The roots of this light-hearted tradition span both oceans and centuries.
Chris Scott, chief meteorologist at the Weather Network, said Groundhog Day hearkens back to medieval Europe and the Christian festival of Candlemas.
Participants would light candles to brighten a dreary time and watch weather conditions on festival day for portents of what lay ahead, he said.
One Scottish couplet succinctly summed up the superstitions of the time: "If Candlemas Day is bright and clear, There'll be two winters in the year."
The old proverb had a basis in fact, Scott said, since European weather patterns were markedly different from the ones prevailing in North America today.
"You can get winters that essentially end in early February," Scott said in a telephone interview. "There was more of a realistic scenario of, 'Oh, what's it going to be? Are we going to see winter persisting for six more weeks or is this actually the end?"'
Scott said early Europeans eventually threw a prognosticating hedgehog into the mix, adding the animals had hibernation patterns that naturally brought them out of hiding around the time of Candlemas.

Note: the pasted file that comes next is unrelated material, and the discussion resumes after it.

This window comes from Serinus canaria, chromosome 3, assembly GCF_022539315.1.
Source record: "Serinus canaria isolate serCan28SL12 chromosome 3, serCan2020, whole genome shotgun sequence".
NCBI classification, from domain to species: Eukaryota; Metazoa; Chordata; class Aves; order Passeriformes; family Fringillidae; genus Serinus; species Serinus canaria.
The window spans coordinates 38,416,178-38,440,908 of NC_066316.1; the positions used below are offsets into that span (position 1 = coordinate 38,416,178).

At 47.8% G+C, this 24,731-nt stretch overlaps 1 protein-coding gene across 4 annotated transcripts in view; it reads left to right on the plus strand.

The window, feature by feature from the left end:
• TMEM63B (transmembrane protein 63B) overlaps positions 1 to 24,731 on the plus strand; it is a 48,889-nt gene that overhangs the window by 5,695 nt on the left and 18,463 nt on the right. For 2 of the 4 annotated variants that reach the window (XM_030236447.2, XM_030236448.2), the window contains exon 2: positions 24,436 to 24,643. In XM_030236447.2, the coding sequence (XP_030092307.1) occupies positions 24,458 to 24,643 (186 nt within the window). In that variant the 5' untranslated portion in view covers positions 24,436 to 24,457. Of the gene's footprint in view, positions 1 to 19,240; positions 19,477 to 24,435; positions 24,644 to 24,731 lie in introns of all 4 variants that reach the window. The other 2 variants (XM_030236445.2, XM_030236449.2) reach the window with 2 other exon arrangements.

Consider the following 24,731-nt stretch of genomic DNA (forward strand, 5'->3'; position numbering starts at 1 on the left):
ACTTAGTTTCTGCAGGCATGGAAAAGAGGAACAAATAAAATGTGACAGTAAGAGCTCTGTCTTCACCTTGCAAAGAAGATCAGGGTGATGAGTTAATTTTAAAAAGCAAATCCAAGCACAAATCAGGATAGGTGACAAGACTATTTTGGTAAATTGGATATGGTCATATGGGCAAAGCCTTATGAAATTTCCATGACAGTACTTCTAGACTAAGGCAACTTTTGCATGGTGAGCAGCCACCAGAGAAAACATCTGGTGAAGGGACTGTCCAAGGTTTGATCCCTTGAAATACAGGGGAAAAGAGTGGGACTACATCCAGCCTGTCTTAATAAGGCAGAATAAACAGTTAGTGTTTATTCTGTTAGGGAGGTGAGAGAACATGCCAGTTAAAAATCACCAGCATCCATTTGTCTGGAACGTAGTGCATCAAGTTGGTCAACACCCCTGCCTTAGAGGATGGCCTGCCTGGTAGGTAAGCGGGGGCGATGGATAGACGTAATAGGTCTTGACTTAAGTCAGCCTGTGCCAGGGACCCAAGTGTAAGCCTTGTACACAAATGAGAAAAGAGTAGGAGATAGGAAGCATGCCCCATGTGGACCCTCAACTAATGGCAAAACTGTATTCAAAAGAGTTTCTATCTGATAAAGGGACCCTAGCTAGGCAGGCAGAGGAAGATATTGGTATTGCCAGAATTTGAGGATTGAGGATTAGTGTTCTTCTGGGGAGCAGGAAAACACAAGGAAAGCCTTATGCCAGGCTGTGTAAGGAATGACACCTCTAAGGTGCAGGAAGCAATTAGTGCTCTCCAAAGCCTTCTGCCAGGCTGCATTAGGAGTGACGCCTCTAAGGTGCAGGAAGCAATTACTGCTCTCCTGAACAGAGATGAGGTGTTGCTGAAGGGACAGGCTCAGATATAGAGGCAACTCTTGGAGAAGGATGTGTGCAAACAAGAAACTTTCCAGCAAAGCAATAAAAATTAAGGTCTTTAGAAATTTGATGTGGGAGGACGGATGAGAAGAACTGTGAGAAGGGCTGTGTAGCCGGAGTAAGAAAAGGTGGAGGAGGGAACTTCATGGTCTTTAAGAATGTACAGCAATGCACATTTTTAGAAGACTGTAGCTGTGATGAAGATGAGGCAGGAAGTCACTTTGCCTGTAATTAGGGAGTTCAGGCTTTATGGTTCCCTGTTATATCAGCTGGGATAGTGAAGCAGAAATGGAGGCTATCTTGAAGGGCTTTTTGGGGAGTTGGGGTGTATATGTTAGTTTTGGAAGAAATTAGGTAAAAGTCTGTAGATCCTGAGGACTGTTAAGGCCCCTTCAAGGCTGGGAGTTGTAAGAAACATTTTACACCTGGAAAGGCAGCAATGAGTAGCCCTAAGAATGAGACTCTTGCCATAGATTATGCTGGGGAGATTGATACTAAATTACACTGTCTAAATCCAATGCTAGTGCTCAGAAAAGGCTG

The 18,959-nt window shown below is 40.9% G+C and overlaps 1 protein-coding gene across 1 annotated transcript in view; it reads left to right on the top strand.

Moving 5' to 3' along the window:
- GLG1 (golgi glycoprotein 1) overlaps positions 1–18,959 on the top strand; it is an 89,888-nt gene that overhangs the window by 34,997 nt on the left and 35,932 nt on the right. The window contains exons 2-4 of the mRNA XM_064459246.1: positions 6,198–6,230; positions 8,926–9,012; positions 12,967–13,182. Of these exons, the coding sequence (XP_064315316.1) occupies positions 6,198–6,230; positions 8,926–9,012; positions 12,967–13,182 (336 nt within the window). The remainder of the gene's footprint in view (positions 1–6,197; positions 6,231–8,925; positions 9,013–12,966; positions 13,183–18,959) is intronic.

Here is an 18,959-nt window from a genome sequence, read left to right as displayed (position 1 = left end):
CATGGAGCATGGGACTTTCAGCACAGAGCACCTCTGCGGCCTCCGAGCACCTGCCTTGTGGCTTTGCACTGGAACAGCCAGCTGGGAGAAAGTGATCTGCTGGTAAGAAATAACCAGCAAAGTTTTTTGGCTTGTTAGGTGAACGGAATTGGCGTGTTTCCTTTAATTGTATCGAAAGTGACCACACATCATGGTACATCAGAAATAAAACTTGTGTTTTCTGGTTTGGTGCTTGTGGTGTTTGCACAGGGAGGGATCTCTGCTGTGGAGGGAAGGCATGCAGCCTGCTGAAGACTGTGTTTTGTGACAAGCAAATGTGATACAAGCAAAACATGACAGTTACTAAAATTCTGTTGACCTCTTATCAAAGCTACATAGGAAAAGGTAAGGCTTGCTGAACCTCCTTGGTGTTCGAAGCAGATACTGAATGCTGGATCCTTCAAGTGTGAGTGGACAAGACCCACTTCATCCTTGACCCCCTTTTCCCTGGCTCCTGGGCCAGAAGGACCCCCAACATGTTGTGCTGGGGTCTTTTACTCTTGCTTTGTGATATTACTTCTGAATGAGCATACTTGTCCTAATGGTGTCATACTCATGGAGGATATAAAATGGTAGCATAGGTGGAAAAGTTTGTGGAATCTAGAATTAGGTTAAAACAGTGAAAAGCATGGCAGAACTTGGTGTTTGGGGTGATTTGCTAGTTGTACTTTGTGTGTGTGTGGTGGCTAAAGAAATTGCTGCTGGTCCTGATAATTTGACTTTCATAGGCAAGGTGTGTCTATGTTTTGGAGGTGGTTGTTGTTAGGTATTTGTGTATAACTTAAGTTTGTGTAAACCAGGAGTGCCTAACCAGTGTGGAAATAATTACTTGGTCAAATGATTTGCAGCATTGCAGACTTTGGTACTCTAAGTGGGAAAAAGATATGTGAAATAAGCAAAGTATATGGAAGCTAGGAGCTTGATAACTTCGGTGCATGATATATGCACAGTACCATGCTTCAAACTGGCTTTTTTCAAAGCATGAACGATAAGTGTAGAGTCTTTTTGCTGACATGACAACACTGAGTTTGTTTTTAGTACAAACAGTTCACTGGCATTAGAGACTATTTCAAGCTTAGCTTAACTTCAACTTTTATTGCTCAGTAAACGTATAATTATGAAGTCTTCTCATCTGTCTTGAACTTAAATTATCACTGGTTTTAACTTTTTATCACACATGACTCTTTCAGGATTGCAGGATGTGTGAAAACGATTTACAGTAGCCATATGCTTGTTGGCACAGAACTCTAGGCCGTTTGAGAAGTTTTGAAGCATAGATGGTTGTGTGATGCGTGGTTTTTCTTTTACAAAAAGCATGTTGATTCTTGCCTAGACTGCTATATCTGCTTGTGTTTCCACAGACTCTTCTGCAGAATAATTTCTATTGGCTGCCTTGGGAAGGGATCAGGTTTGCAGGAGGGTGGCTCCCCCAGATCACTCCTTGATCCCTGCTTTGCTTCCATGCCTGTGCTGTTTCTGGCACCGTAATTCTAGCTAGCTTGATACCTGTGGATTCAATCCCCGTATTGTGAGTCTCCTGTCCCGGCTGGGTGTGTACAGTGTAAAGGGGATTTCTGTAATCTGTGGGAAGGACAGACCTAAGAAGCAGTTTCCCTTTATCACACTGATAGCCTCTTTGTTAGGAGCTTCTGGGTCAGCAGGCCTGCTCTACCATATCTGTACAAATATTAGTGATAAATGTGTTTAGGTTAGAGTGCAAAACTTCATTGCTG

When German settlers began immigrating to the U.S. in the 19th century, they adapted Candlemas traditions to their new home with one simple innovation -- letting the area's native groundhogs do the forecasting.
Read more: http://www.ctvnews.ca/canada/roots-of-groundhog-day-go-back-to-medieval-europe-1.2215627#ixzz3Qbm5jtnM
Citizens for a Livable Cranbrook Society provides grassroots leadership and an inclusive process, with a voice for all community members, to ensure that our community grows and develops in a way that incorporates an environmental ethic, offers a range of housing and transportation choices, encourages a vibrant and cultural life and supports sustainable, meaningful employment and business opportunities.